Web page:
South Kaibab Trail, Grand Canyon
May 25, 2011
After our early drive up from Williams for a South Rim sunrise and then breakfast at the Yavapai Lodge, we were out at the trailhead of the Kaibab Trail shortly before 9am for a hike down the trail. Ashleigh, Jordan, Elyse, Brenda and Darla are about 50 yards into the trail and were rewarded with this view of the Grand Canyon. Our destination is Cedar Ridge, about 1.5 miles down the trail and down 1140 feet in elevation.
The girls seem happy to be out on the trail. It has warmed up a bit from the sub-freezing temperatures at sunrise, but it is cool and windy and the jackets feel good.
The series of switchbacks quickly take us deeper into the Canyon. Jeff and Brenda approach another switchback as Jordan and Ashleigh push the pace.
You have to be sure-footed as a mule to stay on this trail! And speaking of mules, they have the right of way on the trail. They make regular trips up and down the trail to supply Phantom Ranch at the bottom of the canyon.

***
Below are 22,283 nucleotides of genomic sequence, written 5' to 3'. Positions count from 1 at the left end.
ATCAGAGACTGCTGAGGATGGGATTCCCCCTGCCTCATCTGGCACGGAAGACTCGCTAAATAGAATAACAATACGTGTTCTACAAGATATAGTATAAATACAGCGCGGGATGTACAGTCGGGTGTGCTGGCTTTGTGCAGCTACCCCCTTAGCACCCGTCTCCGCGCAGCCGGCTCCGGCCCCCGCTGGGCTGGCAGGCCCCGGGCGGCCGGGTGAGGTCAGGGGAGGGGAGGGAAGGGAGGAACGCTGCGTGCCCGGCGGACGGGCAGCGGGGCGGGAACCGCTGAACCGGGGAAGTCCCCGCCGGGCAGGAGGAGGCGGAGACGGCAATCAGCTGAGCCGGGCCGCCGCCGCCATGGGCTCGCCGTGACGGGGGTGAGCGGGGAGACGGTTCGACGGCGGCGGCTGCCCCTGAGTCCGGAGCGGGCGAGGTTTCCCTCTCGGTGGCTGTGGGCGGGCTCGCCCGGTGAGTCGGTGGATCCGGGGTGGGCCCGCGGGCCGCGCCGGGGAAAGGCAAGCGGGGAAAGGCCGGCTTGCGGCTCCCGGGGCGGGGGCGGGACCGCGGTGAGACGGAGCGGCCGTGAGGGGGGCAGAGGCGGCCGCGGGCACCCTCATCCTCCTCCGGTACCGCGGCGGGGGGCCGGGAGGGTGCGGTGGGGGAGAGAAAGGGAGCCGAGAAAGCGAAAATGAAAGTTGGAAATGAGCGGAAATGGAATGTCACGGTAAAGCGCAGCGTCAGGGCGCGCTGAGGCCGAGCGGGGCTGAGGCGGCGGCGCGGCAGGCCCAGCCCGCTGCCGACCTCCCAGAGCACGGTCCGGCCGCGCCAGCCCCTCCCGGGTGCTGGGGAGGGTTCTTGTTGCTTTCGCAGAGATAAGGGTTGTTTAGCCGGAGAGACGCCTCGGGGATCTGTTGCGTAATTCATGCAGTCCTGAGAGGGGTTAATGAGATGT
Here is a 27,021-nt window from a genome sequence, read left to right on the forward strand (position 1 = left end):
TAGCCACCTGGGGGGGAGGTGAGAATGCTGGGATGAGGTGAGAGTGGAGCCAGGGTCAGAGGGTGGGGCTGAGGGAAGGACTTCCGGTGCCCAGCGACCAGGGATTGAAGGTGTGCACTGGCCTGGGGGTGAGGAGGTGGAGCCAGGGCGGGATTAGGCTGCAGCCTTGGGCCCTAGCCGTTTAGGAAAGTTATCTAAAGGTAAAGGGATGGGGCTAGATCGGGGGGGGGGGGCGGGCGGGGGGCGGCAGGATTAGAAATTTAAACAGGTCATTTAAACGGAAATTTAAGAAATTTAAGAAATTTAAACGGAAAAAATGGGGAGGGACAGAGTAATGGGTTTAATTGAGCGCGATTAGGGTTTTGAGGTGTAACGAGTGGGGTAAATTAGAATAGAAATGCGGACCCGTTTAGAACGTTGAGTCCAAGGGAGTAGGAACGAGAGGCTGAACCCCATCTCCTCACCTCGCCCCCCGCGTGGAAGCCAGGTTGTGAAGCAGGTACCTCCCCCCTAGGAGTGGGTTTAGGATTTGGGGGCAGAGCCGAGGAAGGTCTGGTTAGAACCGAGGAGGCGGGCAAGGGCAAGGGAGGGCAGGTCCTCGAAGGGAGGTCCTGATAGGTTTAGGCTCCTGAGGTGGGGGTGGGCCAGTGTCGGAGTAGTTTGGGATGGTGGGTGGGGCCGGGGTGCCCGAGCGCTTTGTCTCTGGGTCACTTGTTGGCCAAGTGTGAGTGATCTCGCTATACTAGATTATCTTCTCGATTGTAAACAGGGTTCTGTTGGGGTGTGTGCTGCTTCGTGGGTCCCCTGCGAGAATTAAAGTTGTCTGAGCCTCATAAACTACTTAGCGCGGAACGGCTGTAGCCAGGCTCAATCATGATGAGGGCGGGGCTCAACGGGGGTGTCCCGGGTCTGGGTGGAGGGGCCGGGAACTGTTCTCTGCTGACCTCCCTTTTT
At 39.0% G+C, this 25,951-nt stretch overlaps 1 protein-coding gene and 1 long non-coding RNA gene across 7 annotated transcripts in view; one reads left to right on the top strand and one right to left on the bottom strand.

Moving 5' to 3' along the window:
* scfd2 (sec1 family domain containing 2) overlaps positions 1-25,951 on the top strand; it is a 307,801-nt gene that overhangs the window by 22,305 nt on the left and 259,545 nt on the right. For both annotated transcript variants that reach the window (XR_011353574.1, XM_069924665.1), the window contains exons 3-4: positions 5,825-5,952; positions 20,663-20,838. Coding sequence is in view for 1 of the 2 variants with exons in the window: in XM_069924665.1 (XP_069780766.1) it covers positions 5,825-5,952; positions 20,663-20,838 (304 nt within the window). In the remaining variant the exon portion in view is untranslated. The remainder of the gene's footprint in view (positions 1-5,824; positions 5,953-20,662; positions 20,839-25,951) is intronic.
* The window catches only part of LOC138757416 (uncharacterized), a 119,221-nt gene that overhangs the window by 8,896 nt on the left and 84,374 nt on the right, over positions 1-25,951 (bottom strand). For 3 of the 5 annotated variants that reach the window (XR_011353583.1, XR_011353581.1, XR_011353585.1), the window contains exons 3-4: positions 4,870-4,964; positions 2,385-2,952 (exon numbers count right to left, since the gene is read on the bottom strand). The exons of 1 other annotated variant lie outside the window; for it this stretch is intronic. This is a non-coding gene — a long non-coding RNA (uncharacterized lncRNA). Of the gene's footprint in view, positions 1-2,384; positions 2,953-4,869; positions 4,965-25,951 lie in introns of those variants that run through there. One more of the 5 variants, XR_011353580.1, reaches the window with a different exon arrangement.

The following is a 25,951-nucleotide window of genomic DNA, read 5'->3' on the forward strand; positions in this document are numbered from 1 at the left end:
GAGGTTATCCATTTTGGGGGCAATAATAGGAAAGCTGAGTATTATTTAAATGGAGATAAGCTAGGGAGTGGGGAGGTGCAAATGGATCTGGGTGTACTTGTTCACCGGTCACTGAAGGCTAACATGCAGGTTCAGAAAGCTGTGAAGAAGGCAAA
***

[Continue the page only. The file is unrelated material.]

We make it down the series of tight switchbacks and to the wide spot in the trail that you can see on the level below Jeff and the girls.
The Ranger directs us to stand to the inside of the trail, so we get to watch them go by at close range. We can even check out what is in the pouches.
OK, now the mules are by us, and we can follow them down the trail. Just watching our step a little more closely now.
The transport process seemed to work very well. The mules were sure-footed and alert.
When I looked at this later, I realized that the mules are going across the section of trail I looked down upon this morning at sunrise. They are at the base of the right wall I watched this morning.
We watched the mule train follow the base of the cliff and then move out to an area with open views of the Canyon.
We were now approaching another significant downward section after having followed the gently sloping trail along the bottom of the high wall. One of the surprising things I was dealing with in photography was the depth of the shadows. With the clear air and bright sunlight the shadows were very sharp and it was hard to properly expose both the shadow and the light in one image.